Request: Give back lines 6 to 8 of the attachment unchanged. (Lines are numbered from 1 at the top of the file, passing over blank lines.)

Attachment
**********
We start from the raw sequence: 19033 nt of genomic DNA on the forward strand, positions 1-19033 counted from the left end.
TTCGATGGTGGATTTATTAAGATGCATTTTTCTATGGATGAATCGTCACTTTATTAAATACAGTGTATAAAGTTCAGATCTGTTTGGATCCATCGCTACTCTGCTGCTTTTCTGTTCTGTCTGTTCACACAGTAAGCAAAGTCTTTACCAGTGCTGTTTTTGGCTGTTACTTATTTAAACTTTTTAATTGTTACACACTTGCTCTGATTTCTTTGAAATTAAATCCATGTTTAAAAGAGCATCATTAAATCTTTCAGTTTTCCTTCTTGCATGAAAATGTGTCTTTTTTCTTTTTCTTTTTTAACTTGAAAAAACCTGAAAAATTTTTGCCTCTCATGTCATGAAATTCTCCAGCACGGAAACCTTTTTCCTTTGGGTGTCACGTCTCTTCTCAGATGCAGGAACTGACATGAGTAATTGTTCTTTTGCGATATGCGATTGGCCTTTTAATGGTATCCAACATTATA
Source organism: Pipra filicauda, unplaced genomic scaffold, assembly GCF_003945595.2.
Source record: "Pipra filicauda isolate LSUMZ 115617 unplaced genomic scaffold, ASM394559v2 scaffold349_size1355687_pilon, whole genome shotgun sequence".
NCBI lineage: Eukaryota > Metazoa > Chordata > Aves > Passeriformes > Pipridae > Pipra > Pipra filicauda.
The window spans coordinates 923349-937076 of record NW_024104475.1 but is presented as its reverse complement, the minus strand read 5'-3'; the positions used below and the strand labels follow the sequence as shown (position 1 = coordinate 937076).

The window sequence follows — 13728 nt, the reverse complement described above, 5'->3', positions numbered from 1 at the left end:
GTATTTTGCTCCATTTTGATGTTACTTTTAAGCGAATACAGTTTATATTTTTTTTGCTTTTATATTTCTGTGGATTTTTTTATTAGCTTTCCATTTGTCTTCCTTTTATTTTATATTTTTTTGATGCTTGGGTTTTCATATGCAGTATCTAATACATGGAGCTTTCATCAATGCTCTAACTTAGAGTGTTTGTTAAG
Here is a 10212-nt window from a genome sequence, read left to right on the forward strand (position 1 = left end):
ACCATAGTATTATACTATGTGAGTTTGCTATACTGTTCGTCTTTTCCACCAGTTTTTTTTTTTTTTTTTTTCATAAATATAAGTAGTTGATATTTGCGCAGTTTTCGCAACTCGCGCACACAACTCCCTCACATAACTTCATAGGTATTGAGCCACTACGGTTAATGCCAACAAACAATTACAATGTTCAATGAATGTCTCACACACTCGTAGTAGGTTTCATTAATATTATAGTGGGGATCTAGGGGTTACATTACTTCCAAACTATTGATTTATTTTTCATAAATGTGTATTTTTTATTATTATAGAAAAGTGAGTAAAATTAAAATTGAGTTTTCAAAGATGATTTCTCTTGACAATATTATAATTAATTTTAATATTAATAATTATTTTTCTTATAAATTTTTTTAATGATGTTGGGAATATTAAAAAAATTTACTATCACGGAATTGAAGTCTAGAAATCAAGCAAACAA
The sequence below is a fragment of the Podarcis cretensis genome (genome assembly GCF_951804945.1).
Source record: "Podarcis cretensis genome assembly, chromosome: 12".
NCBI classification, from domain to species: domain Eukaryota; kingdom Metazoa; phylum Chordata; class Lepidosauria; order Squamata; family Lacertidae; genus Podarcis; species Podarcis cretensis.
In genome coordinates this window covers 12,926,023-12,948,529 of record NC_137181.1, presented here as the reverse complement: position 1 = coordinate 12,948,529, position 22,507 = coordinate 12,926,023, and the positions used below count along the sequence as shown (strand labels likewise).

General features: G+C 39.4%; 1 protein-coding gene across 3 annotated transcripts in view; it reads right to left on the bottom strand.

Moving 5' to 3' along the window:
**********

The window spans coordinates 923349-937076 of record NW_024104475.1 but is presented as its reverse complement, the minus strand read 5'-3'; the positions used below and the strand labels follow the sequence as shown (position 1 = coordinate 937076).

The window sequence follows — 13728 nt, the reverse complement described above, 5'->3', positions numbered from 1 at the left end:
GTATTTTGCTCCATTTTGATGTTACTTTTAAGCGAATACAGTTTATATTTTTTTTGCTTTTATATTTCTGTGGATTTTTTTATTAGCTTTCCATTTGTCTTCCTTTTATTTTATATTTTTTTGATGCTTGGGTTTTCATATGCAGTATCTAATACATGGAGCTTTCATCAATGCTCTAACTTAGAGTGTTTGTTAAG